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The Unseen Threats to Wireless Connections

VirtualArmour Team

April 27, 2017

Unsecured wireless networks can hemorrhage personal and business data and even create far-reaching legal issues
Once upon a time, owning electronic equipment also meant owning a plethora of cables – it was an accepted drawback of the emerging information age. Even television sets were controlled through cables – anyone remember the Zenith ‘Lazy Bones’ system – and the concept of controlling devices without wires was the stuff of Science Fiction.
Fast-forward to today where the idea of being attached by an umbilical cord as you go about your daily business seems almost inconceivable. There are countless different wireless technologies available to enable a wire-free existence and wireless has even gone as far as being able to charge your mobile devices cable free. A few examples of the current protocols are highlighted below:

  • Wi-Fi – often synonymous with the term wireless. This allows computers to communicate using radio waves. The technology is most commonly used for local wireless networks to allow devices like computers, tablets and phones to connect to an access point.
  • Bluetooth – a wireless technology used to transfer data over short distances, frequently used in small consumer devices that connect to phones, tablets and accessories such as headsets and speaker systems.
  • Zigbee – a suite of communication protocols used for low power personal area networks, often in home-automation. It is suited for low-bandwidth needs and designed for use with small, low-power digital radios, such as for industrial controls and wireless sensors.

The Internet of Things
All of these technologies are part of the surge of “connected” devices in the new realm of IoT (Internet of Things). Analyst firm Gartner says that there are 6 billion connected devices in use today, but by 2020 they predict that number will be over 21 billion. This IoT concept refers to the interconnection of everyday objects with embedded computers enabling them to send and receive data. This includes everything from mobile phones, fridge freezers, washing machines, utility meters and even wearable devices. To help with the flexibility of installation, the technologies used to communicate are most often wireless.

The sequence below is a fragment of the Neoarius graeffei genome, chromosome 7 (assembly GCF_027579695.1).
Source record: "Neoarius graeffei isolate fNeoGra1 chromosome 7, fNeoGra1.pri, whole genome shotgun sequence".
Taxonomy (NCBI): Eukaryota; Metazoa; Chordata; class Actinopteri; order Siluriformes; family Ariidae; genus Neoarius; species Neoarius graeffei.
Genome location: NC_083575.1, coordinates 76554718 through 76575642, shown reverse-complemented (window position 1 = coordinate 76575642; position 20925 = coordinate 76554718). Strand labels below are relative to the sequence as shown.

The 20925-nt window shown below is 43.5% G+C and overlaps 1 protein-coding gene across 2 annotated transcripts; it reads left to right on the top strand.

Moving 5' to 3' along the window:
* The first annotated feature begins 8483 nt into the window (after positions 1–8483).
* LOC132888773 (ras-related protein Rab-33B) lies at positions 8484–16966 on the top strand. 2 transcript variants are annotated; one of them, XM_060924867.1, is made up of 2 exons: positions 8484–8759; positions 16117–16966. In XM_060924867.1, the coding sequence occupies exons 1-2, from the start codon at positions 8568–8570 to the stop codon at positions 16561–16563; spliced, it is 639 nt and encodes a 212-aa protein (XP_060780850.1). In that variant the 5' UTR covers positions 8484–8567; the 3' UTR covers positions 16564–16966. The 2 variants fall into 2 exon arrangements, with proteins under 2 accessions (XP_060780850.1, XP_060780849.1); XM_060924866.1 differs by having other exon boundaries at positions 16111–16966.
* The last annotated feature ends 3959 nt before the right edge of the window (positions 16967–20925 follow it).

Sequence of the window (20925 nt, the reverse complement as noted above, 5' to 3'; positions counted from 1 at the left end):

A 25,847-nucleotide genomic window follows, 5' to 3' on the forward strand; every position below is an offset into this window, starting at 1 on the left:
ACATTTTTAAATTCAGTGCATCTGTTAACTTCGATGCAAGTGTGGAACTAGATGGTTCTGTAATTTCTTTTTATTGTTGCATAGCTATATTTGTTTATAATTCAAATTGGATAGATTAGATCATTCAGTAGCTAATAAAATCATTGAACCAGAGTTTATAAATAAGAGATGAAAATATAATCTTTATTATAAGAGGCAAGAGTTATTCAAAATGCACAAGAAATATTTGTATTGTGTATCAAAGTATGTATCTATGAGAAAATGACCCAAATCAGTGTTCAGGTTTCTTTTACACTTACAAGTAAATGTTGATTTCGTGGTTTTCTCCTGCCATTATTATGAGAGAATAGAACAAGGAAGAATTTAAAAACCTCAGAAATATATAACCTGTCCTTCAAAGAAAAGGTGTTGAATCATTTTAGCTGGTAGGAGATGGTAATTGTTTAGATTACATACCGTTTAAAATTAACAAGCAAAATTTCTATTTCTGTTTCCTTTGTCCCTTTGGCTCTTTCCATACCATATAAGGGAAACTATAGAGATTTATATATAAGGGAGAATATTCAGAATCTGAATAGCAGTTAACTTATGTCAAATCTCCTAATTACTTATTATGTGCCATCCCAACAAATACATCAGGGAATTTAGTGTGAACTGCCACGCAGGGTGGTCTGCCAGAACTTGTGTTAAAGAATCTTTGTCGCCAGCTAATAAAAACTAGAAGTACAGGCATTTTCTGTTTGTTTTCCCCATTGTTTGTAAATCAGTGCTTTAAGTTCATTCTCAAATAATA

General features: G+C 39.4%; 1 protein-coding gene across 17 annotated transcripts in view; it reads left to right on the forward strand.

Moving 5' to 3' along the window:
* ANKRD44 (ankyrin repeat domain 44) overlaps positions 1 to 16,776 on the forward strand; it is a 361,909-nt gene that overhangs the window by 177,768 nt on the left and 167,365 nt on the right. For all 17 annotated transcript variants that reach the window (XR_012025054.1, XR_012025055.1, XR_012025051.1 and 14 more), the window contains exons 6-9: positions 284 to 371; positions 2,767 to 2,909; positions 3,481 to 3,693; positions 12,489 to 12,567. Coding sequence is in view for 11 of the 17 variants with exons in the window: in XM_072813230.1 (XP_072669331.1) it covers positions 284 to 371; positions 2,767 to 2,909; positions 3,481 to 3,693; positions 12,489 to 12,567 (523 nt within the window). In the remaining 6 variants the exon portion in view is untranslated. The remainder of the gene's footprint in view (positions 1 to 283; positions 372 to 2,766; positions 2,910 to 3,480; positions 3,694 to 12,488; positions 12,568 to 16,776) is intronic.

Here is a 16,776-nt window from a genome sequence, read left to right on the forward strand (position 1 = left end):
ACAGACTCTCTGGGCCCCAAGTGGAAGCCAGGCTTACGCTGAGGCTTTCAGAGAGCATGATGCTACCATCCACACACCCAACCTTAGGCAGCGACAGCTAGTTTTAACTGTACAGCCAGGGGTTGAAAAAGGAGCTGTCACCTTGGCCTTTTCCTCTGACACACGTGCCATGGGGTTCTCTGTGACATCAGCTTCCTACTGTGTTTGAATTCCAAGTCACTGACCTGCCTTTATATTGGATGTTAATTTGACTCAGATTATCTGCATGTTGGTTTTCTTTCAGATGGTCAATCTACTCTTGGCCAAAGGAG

Common Issues
Wireless communications are not without problems however. Especially when talking about devices that rely on radio waves. Each wireless device that sends out a radio signal adds noise to the electromagnetic spectrum. This noise causes interference to other neighboring devices. The more devices in the area, the more interference there will be. This can get so problematic that communications drop out, often resulting in users complaining to network managers of poor service. The emergence of the IoT and increasing reliance on mobile devices will only increase the strain on the available spectrum.
The fact that users can easily connect to networks without a physical connection is also a double-edged sword as it can also allow unauthorized users to piggyback onto unsecured networks. The damage caused by unauthorized users can range from something as trivial as reduced speed due to bandwidth sharing, to something as serious as cyber criminals hiding behind your IP address to conduct illicit activities – resulting in a knock on your door from the authorities. Unauthorized users could even gain access to the personal files on your computer once they have access to the network.